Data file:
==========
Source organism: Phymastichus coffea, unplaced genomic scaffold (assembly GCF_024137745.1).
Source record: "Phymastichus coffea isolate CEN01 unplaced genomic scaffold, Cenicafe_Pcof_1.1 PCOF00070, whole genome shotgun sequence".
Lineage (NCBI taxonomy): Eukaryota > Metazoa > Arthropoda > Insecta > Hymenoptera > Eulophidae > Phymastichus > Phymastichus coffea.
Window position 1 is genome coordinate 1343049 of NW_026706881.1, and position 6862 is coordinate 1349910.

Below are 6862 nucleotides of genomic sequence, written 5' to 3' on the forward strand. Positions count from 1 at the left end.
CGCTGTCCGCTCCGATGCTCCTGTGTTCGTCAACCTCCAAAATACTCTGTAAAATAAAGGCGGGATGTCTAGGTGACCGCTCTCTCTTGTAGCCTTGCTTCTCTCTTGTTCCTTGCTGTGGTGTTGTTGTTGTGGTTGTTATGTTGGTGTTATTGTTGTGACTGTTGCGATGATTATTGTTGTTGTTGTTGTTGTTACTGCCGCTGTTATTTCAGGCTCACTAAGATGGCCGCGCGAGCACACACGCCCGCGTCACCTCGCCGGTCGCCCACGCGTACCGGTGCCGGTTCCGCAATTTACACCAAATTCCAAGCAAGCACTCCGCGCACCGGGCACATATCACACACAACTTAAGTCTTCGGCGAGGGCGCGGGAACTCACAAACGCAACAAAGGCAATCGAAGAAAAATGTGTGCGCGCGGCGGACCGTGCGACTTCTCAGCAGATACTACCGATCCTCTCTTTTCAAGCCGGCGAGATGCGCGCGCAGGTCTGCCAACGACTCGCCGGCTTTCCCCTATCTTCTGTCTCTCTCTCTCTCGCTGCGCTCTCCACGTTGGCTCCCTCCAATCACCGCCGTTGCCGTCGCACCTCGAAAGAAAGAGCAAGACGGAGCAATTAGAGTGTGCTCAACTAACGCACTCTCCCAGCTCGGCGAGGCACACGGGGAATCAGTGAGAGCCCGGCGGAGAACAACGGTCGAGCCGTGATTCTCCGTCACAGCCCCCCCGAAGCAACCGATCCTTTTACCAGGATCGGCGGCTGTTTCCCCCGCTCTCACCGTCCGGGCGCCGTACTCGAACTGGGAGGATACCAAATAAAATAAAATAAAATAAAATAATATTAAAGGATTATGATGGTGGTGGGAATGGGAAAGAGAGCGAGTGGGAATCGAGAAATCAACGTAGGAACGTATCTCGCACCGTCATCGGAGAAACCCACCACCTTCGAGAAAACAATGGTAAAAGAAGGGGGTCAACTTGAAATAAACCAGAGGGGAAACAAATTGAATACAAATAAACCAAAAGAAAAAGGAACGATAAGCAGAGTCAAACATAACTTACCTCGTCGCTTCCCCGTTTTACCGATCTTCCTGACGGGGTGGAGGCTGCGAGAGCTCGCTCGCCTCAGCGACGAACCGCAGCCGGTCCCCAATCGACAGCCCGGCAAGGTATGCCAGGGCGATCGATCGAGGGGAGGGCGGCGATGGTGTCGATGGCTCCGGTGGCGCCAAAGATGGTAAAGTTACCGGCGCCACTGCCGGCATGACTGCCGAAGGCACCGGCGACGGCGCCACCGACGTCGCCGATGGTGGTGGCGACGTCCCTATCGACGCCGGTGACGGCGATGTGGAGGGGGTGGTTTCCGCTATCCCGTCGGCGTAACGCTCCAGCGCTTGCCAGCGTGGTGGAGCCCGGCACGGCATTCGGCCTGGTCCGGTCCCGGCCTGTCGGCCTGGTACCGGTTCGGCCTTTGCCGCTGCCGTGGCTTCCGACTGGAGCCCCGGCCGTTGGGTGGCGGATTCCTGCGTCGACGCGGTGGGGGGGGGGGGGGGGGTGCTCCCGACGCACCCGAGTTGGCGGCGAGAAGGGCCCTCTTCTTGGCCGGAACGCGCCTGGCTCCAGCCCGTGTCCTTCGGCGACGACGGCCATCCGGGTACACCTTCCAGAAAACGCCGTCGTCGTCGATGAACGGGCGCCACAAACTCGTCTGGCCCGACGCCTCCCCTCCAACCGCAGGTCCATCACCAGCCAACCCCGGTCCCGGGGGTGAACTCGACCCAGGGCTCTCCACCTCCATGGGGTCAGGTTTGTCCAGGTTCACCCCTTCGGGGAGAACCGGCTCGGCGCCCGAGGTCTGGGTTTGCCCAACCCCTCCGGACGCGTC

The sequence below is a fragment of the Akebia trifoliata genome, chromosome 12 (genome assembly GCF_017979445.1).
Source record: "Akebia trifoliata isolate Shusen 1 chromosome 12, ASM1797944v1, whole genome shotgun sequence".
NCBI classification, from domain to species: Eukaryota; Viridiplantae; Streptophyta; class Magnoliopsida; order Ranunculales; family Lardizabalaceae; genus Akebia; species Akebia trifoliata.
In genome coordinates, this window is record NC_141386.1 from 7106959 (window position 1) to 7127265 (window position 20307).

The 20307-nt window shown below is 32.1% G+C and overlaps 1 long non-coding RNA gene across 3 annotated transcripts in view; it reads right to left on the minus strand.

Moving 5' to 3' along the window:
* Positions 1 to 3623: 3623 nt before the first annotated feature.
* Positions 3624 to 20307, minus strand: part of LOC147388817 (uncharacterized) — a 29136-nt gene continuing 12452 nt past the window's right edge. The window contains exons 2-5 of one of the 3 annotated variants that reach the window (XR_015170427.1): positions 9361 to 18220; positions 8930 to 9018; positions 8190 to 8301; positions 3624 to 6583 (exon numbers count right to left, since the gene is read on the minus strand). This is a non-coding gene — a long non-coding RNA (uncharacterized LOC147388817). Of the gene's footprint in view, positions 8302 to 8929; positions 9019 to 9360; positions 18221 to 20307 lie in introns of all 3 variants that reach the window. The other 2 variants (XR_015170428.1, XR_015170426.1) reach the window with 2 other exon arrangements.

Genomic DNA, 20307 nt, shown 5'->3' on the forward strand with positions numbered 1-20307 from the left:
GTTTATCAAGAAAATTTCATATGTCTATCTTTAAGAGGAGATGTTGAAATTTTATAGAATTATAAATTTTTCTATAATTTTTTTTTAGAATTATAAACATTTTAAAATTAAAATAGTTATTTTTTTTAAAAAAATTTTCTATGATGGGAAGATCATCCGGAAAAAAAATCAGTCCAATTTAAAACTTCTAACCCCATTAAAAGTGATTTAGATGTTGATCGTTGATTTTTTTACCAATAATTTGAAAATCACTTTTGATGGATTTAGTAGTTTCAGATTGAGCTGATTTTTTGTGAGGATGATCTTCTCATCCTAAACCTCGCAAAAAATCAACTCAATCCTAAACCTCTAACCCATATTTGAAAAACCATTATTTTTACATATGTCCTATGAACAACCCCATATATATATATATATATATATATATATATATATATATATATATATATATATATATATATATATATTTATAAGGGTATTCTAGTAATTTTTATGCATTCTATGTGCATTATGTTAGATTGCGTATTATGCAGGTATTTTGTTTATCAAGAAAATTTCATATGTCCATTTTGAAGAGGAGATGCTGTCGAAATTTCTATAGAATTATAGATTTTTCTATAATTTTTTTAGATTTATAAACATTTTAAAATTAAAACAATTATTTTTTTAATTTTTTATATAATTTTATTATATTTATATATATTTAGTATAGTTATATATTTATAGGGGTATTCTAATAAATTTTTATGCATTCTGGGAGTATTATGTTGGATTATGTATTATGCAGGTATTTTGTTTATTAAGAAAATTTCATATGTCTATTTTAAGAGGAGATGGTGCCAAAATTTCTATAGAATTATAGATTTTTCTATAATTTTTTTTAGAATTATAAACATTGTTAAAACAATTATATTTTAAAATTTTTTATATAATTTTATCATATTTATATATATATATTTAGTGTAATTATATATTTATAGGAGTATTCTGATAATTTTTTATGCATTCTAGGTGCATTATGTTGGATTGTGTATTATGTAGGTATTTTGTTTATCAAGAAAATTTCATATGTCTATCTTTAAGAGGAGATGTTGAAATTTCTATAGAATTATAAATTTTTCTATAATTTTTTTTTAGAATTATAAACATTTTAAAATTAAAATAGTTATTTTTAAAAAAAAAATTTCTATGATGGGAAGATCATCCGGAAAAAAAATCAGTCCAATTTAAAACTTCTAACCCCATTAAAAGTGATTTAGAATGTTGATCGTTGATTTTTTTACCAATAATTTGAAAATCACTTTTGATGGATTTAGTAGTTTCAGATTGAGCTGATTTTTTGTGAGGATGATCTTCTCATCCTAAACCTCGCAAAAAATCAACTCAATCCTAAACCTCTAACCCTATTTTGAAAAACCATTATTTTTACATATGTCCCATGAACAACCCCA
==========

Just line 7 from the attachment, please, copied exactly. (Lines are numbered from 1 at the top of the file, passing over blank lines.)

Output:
The sequence below is a fragment of the Akebia trifoliata genome, chromosome 12 (genome assembly GCF_017979445.1).